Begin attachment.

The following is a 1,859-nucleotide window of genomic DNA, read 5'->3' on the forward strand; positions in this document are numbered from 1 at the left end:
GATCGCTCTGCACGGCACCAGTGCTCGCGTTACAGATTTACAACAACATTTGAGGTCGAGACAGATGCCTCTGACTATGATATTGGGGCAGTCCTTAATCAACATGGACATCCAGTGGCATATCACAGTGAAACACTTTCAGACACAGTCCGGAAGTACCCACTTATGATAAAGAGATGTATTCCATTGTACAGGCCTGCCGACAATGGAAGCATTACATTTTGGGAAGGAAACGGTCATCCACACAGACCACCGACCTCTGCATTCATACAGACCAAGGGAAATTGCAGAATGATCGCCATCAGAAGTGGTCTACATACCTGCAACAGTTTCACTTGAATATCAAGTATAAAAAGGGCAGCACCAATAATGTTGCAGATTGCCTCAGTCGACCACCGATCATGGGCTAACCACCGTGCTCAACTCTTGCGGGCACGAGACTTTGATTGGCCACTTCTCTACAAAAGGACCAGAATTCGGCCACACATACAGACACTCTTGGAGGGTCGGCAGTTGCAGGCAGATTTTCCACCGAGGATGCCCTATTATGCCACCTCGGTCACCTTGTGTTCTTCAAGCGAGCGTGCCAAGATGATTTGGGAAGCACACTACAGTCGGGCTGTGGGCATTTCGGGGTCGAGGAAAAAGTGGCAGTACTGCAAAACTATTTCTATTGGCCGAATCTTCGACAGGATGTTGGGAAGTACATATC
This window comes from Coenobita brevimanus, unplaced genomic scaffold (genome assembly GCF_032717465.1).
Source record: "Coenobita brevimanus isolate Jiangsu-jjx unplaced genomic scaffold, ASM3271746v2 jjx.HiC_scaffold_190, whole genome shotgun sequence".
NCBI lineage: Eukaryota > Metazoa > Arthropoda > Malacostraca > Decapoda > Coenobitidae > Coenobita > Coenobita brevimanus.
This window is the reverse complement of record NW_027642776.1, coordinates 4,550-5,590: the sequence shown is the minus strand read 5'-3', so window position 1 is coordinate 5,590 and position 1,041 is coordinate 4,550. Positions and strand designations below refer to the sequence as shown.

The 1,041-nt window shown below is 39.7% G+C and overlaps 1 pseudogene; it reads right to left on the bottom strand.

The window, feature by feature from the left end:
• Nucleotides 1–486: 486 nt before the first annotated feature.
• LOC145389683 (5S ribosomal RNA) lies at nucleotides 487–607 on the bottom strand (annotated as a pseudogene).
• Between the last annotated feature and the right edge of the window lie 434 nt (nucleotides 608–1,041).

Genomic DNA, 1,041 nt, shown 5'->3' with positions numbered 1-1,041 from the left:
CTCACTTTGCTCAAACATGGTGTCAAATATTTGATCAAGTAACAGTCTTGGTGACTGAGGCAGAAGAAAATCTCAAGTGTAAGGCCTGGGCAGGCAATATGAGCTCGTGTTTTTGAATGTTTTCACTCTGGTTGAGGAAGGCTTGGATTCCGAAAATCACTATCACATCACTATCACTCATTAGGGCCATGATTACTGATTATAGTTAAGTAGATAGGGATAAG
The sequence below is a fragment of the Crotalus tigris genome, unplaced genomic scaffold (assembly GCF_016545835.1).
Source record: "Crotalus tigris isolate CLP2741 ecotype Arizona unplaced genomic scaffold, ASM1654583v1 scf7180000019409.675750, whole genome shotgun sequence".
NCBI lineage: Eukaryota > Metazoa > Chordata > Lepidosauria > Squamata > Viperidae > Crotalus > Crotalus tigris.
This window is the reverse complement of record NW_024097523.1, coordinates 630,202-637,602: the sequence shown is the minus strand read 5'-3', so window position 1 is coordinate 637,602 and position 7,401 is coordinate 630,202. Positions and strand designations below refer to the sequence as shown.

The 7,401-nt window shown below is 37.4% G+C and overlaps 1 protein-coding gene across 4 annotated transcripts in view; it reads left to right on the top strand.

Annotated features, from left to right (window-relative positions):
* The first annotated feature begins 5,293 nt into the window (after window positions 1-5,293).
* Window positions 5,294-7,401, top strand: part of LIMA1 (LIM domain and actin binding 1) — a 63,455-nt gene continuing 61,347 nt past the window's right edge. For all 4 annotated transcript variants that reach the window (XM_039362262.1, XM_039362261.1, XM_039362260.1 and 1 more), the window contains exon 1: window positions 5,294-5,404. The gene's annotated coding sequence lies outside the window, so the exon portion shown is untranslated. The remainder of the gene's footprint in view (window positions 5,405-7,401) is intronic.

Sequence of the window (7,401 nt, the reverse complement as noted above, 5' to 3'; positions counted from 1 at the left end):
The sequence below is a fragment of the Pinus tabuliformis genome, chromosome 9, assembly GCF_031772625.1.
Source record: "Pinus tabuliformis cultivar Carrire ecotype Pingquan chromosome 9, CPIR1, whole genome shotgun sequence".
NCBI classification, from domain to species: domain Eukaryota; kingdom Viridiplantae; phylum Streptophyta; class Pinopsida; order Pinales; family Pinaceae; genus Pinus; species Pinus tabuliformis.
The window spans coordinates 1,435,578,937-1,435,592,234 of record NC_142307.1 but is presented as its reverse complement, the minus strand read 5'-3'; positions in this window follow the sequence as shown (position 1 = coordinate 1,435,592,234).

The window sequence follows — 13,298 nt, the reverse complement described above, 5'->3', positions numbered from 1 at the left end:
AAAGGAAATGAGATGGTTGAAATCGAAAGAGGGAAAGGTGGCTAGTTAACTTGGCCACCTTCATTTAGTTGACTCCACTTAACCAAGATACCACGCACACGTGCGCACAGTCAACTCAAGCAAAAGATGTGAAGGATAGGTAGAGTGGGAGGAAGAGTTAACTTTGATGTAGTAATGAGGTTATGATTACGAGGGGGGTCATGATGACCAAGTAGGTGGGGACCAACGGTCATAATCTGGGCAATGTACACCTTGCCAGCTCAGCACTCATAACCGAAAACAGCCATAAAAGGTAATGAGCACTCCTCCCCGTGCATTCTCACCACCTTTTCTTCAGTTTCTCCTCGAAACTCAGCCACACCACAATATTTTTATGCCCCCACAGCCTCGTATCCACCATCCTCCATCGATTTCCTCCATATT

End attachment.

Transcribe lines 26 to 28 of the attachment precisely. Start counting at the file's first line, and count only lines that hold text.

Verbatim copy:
The window spans coordinates 1,435,578,937-1,435,592,234 of record NC_142307.1 but is presented as its reverse complement, the minus strand read 5'-3'; positions in this window follow the sequence as shown (position 1 = coordinate 1,435,592,234).

The window sequence follows — 13,298 nt, the reverse complement described above, 5'->3', positions numbered from 1 at the left end:
AAAGGAAATGAGATGGTTGAAATCGAAAGAGGGAAAGGTGGCTAGTTAACTTGGCCACCTTCATTTAGTTGACTCCACTTAACCAAGATACCACGCACACGTGCGCACAGTCAACTCAAGCAAAAGATGTGAAGGATAGGTAGAGTGGGAGGAAGAGTTAACTTTGATGTAGTAATGAGGTTATGATTACGAGGGGGGTCATGATGACCAAGTAGGTGGGGACCAACGGTCATAATCTGGGCAATGTACACCTTGCCAGCTCAGCACTCATAACCGAAAACAGCCATAAAAGGTAATGAGCACTCCTCCCCGTGCATTCTCACCACCTTTTCTTCAGTTTCTCCTCGAAACTCAGCCACACCACAATATTTTTATGCCCCCACAGCCTCGTATCCACCATCCTCCATCGATTTCCTCCATATT